« In the course of this quarrel it hath been fome. times said, the present combustion in Europe was to be regarded in the light of a religious war, against a confederacy animated by Romish superstition and tyranny; and sometimes again, that it broke out and was carried on only for the discussion of our civil interests. But in whatever shifting lights it may suit the ends of Politicians to present it, the Lord of Hofts himself, by fo visibly fighting our battles, hath fully decided the ques tion, and in the midst of victory hath declared it to be indeed a religious war : for human presumption itself will never venture to account for such distinguished mercies to a sinful nation, any otherwise, than by con fidering Great Britain in the light as of the sole remain. îng trustee of Civil Freedom, so of the great bulwark of Gospel Truth..

« Let us, therefore, humble ourselves before the Sovereign Majesty of heaven, confess our total unwor. thiness of these distinguished mercies, and echo back again to the throne of grace those awful words which once proceeded from it--- We confefs, O Almighty Father, that the great things which thou haft done for us, were not done for our fakes, but for thy holy Name's fake.” Warburton's Sermons, vol. iii. p. 190. Edit. 1767.

Note to vol. ii. p. 362. 1. 20. As the following extracts, selected from a Work printed in the years 1684, coincide with many of the opinions which I have ftated relative to the Millennium, and the manner in which it will be brought about ; and as they contain likewife fome observations closely applicable to the pres; fent times, I wish to present them to my Readers. The Work referred to was unknown to the Writer of the last Chapter, till after that Chapter was written: buty as there is so striking an agreement of opinion upon a fubject concerning which men think fo variously, it is thought desirable to bring forward such a support from a book nut easily procured and written more than a century ago..

« It hath been an opinion commonly received in the antient Church, that Elias, to wit, one in the spirit and power of Elias, shall come to restore all things, before the second coming of Christ, as John the Baptist had in part done before his first appearance, by turning the disobedient to the wisdom of the juft. The ground of which opinion was not only that Prophecy of Malachi iv. 56. but also Matthew xvii. 11. Elias Thall truly Cc4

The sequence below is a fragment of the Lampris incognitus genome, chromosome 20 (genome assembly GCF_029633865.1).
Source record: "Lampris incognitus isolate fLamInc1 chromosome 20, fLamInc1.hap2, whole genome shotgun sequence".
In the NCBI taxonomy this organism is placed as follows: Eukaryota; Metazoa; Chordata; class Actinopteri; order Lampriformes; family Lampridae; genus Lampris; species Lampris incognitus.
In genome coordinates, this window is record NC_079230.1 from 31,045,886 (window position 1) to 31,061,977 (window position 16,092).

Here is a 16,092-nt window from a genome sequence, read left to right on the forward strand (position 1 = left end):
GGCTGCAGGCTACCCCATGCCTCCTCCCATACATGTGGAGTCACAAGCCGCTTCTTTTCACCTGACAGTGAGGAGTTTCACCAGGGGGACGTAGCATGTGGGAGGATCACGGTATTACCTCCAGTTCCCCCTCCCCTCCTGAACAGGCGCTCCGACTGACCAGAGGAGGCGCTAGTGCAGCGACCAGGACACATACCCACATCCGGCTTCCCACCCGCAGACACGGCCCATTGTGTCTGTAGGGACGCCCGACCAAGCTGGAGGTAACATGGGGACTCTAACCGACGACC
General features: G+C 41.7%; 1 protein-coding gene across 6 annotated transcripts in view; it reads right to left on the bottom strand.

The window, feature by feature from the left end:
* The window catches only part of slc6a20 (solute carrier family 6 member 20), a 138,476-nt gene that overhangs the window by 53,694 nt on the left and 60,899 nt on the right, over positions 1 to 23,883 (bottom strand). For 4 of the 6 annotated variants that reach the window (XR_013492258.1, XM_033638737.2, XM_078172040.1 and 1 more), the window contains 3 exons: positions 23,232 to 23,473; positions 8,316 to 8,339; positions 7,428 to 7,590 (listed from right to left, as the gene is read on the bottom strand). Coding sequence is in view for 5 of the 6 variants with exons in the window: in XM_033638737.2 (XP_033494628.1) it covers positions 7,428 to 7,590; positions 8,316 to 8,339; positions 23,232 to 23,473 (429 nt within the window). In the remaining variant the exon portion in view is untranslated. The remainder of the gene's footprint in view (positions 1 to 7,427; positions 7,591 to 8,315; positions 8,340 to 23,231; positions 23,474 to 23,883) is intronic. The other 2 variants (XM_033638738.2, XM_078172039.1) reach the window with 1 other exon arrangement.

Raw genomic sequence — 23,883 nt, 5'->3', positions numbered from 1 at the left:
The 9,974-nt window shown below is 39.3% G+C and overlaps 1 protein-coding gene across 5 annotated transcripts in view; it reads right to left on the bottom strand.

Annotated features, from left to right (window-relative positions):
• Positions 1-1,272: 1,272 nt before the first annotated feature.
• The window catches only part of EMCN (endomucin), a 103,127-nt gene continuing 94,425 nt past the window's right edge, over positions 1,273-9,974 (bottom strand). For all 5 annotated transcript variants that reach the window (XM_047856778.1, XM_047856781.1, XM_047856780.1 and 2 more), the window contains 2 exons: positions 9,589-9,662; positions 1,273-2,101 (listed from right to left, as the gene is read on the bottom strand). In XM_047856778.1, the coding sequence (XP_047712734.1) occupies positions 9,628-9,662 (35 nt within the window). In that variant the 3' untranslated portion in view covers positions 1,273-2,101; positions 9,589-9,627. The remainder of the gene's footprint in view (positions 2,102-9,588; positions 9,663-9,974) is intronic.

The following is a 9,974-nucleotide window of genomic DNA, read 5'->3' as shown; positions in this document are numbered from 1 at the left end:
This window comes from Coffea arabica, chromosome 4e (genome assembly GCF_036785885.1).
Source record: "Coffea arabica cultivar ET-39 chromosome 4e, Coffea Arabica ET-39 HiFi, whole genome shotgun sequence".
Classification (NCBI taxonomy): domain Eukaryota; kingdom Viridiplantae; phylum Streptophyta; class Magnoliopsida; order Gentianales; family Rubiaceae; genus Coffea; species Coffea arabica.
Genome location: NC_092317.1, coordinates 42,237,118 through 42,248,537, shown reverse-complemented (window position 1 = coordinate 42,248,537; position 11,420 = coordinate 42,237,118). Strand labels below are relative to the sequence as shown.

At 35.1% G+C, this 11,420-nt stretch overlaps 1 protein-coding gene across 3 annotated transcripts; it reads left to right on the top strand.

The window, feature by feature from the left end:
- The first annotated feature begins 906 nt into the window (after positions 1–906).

first come, and restore all things. These words of out, Saviour wherein he says, after John the Baptist had been come and was gone out of the world, that Elias foall come, or shall yet come s' it is thought that he would thereby signifie, that all the Prophecy of Malachi was not fulfilled in the coming of John the Baptist, though in part it was, as our Savioạr intimated, ver. 12.

« Mr. Mede says, lib. i. p. 139. • There is a second and more glorious calling of the Gentiles to be found in the Prophecies of Scripture. A calling wherein the Jews shall have a share of the greatest glory, and are to have a pre-eminence above other nations, when all nations shall Aow into them and walk in their light.' • And as the promise of Christ's reign and government in the world is made to the Jews in special, and in reference to their benefit, so there are several other things, which, considered and laid together, do seem to make it probable, that wheneyer Almighty God shall bring them into their own land again, and there settle them as a nation, that then he will make them the chief among the nations.'

« But although Jerusalem shall be called the Thronę of the Lord, and although our Lord, Christ Jesus, shall reign as King in all the earth, and his name alone be exalted in this his day, and though he shall reign and rule upon the throne of his father David, yet I can by no means agree with them who have thought that he shall come from heaven to reign personally here on earth, for a thousand years : for, ift, He is to fit at the right hand of his Father Almighty in the heavens, until all his enemies are made his footstool, and that will not be till after his thousand years reign mentioned Rev. XX. is expired. For after this Gog and Magog with their numerous company are to be subdued ; and St. Paul